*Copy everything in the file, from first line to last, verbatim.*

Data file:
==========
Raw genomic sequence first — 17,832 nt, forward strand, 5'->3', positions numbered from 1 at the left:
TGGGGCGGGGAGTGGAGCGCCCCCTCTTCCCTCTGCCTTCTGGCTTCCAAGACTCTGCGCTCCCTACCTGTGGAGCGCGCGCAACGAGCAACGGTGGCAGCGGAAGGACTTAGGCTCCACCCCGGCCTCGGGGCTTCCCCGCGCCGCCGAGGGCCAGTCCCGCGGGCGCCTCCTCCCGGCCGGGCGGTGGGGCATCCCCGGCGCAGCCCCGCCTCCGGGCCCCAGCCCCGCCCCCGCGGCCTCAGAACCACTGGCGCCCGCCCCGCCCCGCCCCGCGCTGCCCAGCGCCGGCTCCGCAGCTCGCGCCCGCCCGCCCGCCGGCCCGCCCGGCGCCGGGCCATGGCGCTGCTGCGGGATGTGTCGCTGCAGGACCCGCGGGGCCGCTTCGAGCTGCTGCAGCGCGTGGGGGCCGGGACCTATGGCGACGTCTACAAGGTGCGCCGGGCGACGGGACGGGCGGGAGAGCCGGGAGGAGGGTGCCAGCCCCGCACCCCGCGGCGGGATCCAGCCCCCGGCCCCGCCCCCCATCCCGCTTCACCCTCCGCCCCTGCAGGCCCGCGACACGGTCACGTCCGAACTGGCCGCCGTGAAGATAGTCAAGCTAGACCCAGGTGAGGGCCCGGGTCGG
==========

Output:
Raw genomic sequence first — 17,832 nt, forward strand, 5'->3', positions numbered from 1 at the left:
TGGGGCGGGGAGTGGAGCGCCCCCTCTTCCCTCTGCCTTCTGGCTTCCAAGACTCTGCGCTCCCTACCTGTGGAGCGCGCGCAACGAGCAACGGTGGCAGCGGAAGGACTTAGGCTCCACCCCGGCCTCGGGGCTTCCCCGCGCCGCCGAGGGCCAGTCCCGCGGGCGCCTCCTCCCGGCCGGGCGGTGGGGCATCCCCGGCGCAGCCCCGCCTCCGGGCCCCAGCCCCGCCCCCGCGGCCTCAGAACCACTGGCGCCCGCCCCGCCCCGCCCCGCGCTGCCCAGCGCCGGCTCCGCAGCTCGCGCCCGCCCGCCCGCCGGCCCGCCCGGCGCCGGGCCATGGCGCTGCTGCGGGATGTGTCGCTGCAGGACCCGCGGGGCCGCTTCGAGCTGCTGCAGCGCGTGGGGGCCGGGACCTATGGCGACGTCTACAAGGTGCGCCGGGCGACGGGACGGGCGGGAGAGCCGGGAGGAGGGTGCCAGCCCCGCACCCCGCGGCGGGATCCAGCCCCCGGCCCCGCCCCCCATCCCGCTTCACCCTCCGCCCCTGCAGGCCCGCGACACGGTCACGTCCGAACTGGCCGCCGTGAAGATAGTCAAGCTAGACCCAGGTGAGGGCCCGGGTCGG